Utica Psychiatric Center

The Utica Psychiatric Center, also known as Utica State Hospital, opened in Utica on January 16, 1843.[3] It was New York's first state-run facility designed to care for the mentally ill, and one of the first such institutions in the United States. It was originally called the New York State Lunatic Asylum at Utica. The Greek Revival structure was designed by Captain William Clarke and its construction was funded by the state and by contributions from Utica residents.

Utica State Hospital, Main Building
Utica Psychiatric Center is located in New York
Utica Psychiatric Center
Utica Psychiatric Center is located in the United States
Utica Psychiatric Center
Location1213 Court Street, Utica, New York 13502
Coordinates43°06′18″N 75°15′13″W / 43.10496225°N 75.25347233°W / 43.10496225; -75.25347233
ArchitectCapt. William Clarke, Andrew Jackson Downing
Architectural styleGreek Revival
NRHP reference No.71000548
NYSRHP No.06540.000013
Significant dates
Added to NRHPOctober 26, 1971[1]
Designated NHLJuly 30, 1989[2]
Designated NYSRHPJune 23, 1980

In 1977, the last patients were transferred to other care facilities and the hospital was closed. The hospital building is now used as a records archive for the New York State Office of Mental Health.[4] It has been a National Historic Landmark since 1989.[2][5] The building sits on the present-day campus of the Mohawk Valley Psychiatric Center along with newer buildings, some of which are still in use for psychiatric and other medical care.[6]


New York State Lunatic Asylum, Utica, 1878

The Legislature authorized its establishment in 1836.[7][8] The original plans for the hospital included four identical buildings, set at right angles to one another with a central courtyard. Due to a lack of funds, construction was halted after the first building was completed.[4] This building (Old Main) stands over 50 feet (15 m) high, 550 feet (170 m) long, and nearly 50 feet (15 m) in depth. The six Greek style columns that decorate the front of Old Main stand at 48 feet (15 m) tall and each has an eight-foot (2.4 m) diameter.

The hospital filled quickly and more beds were needed, so the building was enlarged by the addition of wings on either end.[3] These wings opened in 1846, and in 1850, the accommodations were listed as: "380 single rooms for patients, 24 for their attendants, 20 dormitories each accommodating from 5 to 12 persons, 16 parlors or day rooms, 12 dining rooms, 24 bathing rooms, 24 closets and 24 water closets".[9]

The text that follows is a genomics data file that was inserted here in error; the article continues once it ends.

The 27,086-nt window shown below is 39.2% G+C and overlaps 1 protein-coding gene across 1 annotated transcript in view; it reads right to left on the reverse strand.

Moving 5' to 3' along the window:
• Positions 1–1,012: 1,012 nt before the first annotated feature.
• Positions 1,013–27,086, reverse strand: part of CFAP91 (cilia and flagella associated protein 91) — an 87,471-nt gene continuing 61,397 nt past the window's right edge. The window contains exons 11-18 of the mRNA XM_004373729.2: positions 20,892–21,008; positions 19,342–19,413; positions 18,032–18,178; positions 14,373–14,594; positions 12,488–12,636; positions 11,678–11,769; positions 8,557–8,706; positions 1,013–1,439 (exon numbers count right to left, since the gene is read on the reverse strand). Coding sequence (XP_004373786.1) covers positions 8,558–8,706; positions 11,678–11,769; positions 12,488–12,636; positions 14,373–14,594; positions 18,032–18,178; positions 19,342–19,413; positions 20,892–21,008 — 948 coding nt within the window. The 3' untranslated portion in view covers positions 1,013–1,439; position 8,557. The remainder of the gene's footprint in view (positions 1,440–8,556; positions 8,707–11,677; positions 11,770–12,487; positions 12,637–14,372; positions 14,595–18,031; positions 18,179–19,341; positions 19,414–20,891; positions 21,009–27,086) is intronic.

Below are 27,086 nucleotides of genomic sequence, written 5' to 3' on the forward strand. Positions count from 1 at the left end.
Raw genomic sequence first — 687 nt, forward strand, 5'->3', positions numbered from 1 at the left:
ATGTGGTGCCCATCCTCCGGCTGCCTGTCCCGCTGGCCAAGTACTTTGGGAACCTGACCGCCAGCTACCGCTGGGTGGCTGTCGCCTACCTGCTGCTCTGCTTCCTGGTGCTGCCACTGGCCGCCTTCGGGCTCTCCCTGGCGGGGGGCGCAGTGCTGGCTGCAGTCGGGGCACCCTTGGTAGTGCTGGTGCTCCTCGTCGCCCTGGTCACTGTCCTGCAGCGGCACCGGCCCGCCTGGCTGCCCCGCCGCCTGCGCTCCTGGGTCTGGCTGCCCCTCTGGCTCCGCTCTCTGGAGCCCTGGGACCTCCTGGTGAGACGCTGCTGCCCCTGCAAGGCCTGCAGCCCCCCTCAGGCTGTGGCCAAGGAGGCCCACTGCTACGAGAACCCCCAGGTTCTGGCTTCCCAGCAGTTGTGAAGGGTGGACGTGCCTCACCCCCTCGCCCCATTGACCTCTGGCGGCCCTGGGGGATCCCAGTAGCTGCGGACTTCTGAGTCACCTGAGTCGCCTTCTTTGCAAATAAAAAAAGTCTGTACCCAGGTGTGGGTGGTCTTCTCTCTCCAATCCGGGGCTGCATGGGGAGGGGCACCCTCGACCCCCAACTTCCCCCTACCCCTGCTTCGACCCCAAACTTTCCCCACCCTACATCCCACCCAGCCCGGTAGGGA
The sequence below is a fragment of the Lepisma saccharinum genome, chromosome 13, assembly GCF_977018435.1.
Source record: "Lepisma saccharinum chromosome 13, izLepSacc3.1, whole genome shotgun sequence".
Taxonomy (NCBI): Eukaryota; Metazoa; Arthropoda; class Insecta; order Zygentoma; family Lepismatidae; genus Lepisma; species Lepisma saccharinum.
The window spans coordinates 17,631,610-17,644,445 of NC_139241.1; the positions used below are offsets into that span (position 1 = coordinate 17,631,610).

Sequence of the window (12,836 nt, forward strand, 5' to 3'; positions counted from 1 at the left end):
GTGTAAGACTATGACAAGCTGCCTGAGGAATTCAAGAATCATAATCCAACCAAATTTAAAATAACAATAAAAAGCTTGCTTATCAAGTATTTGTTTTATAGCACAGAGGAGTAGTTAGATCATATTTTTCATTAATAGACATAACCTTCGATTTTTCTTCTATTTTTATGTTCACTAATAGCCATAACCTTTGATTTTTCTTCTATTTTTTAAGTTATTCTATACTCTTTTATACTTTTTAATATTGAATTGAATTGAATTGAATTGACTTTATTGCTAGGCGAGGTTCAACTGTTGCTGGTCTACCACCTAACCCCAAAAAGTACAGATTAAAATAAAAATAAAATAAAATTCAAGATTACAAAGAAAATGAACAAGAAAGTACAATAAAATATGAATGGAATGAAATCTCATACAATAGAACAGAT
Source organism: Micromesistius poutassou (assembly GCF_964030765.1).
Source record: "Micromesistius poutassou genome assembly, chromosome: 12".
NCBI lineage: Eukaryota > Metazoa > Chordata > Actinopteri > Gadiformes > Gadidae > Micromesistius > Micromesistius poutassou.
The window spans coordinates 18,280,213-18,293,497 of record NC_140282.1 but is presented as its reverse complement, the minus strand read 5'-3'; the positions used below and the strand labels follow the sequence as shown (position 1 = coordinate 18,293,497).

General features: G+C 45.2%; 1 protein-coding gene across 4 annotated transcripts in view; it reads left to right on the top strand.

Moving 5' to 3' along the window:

The hospital's first director, Amariah Brigham, thought that mental illness was the result of a bad environment, so the facility provided patients with spacious rooms, good nutrition, as well as physical exercise and mental stimulus.[10] He believed in "labor as the most essential of our curative means". Accordingly, patients were encouraged to participate in outdoor tasks, such as gardening, and handicrafts, such as needlework and carpentry.[3] Brigham also introduced an annual fair at the hospital to display and sell items created by the patients. The first fair, in 1844, raised $200, which went toward an addition to the library, musical instruments, and a greenhouse.[11]

Some of the asylum inmates also printed a newspaper, called The Opal (10 volumes, 1851–1860), which contained articles, poems, and drawings produced by the patients.[12] Another analysis, from the perspective of modern psychiatric survivors, is that The Opal, while seeming to give power to inmates, really was just another form of slavery.[13] However, this analysis contradicts the editors of The Opal, who insisted their writing and publication was their work alone. In this respect, The Opal provided certain inmates with a creative outlet.

In 1852, Old Main's first floor stairway caught fire. Patients and staff were safely evacuated, but a firefighter and doctor were killed while trying to salvage items from the building. The entire center portion of the building was destroyed. Four days after the fire at Old Main, a barn on the asylum grounds caught fire. William Spiers, a convicted arsonist, former patient, and sporadic employee, was arrested after admitting to setting both fires because he was angry with his supervisor.[14]

A Secret Institution (1890), a 19th-century autobiographical narrative, describes Clarissa Caldwell Lathrop's institutionalization at the asylum for voicing suspicions that someone was trying to poison her.

American Journal of Insanity


In 1844, Brigham founded the first English-language journal devoted to the subject of mental illness, American Journal of Insanity. Brigham was the editor-in-chief, and the journal was printed in the Utica State Hospital printing shop. After Brigham's death, the journal became the property of the hospital and in 1894, the American Medico-Psychological Association bought the journal for $994.50. The journal was later renamed the American Psychiatric Journal.[3]

Plaque on gateway pillar on Court Street

Utica crib